Vinchevsky Moritz (Benzion Novakhovich, August 9, 1856, Kaunas, Lituania – March 18, 1932, New York), a Jewish writer, initiated the radical socialist literature in Yiddish. He also wrote in Hebrew. The first works of Vinchevsky in Hebrew appeared in 1873 in the newspaper “Ha-Maggid”. Early became close with the socialist circles and became acquainted with radical Russian literature.
In 1877 Vinchevsky left for Germany, where he joined the ranks of the German Social-Democratic Party. In Koenigsberg, he founded a monthly Hebrew journal, Asefat hahamim, in which he published a series of poems, short stories and articles imbued with socialist ideas. In 1878 he was arrested on charges of “socialist-nihilistic conspiracy” and expelled from the limits of Prussia.
At the end of 1879 Vinchevsky settled in London, where he remained for 15 years, leading active socialist propaganda. In 1884 he founded and edited the first socialist newspaper in Yiddish “Der Gladler Idle”. The main goal of Vinchevsky’s literary activity at that time was to awaken in the Jewish working masses an awareness of their burdensome situation and to acquaint the readers with the ideals of socialism. In 1894 Vinchevsky moved to New York. From 1897 he took part in the publication of the socialist newspaper Vorverts and edited the social and literary magazines Tsukunft and Der Emes. At the same time he continued to engage in literary creation and the translation of European literature into Yiddish.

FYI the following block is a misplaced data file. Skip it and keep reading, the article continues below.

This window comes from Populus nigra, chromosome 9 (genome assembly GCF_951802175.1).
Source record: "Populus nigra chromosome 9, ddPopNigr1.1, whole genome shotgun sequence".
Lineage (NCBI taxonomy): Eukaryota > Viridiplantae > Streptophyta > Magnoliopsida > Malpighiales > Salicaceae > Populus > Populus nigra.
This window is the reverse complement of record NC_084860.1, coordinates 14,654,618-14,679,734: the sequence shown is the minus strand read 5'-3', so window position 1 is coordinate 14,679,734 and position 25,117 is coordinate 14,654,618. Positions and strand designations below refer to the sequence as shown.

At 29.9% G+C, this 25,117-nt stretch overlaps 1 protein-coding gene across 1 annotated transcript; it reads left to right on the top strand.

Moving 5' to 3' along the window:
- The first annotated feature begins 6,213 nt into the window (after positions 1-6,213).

The works of Vinchevsky are imbued with love for the destitute and a deep sense of belonging to the destiny of the Jewish people. In 1921, Vinchevsky broke with many socialist friends and joined the Communist Party of the United States. In 1924-25 he spent several months in the USSR. Vinchevsky’s poems had a certain influence on Soviet poetry in Yiddish from the 1920s and 1930s.